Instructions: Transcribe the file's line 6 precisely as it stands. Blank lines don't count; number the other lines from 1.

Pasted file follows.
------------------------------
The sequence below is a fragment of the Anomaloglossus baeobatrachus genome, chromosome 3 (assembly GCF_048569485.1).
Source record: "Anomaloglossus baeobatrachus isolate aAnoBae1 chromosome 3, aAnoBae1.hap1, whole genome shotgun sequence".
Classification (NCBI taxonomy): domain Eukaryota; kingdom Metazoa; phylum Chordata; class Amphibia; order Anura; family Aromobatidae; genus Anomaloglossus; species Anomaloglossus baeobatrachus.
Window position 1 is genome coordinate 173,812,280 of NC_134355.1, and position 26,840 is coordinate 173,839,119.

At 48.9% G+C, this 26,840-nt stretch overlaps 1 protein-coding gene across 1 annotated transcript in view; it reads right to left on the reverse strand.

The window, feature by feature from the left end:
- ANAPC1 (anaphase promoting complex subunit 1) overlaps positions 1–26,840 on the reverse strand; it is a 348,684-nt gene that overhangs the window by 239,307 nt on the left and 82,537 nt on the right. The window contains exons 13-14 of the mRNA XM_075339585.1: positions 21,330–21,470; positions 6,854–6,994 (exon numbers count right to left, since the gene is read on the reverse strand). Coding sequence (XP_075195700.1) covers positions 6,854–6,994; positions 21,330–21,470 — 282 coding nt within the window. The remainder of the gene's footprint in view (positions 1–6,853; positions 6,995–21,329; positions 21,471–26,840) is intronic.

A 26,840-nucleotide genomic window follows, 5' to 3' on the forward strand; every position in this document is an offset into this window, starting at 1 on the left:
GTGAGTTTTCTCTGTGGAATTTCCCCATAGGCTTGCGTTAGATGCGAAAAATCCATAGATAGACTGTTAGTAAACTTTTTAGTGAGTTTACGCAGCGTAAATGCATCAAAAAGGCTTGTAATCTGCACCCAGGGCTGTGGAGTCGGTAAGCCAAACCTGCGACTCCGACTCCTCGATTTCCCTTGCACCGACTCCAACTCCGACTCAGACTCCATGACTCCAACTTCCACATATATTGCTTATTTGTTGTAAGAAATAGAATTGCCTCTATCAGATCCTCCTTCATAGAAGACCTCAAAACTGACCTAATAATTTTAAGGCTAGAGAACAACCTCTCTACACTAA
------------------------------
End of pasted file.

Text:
The window, feature by feature from the left end: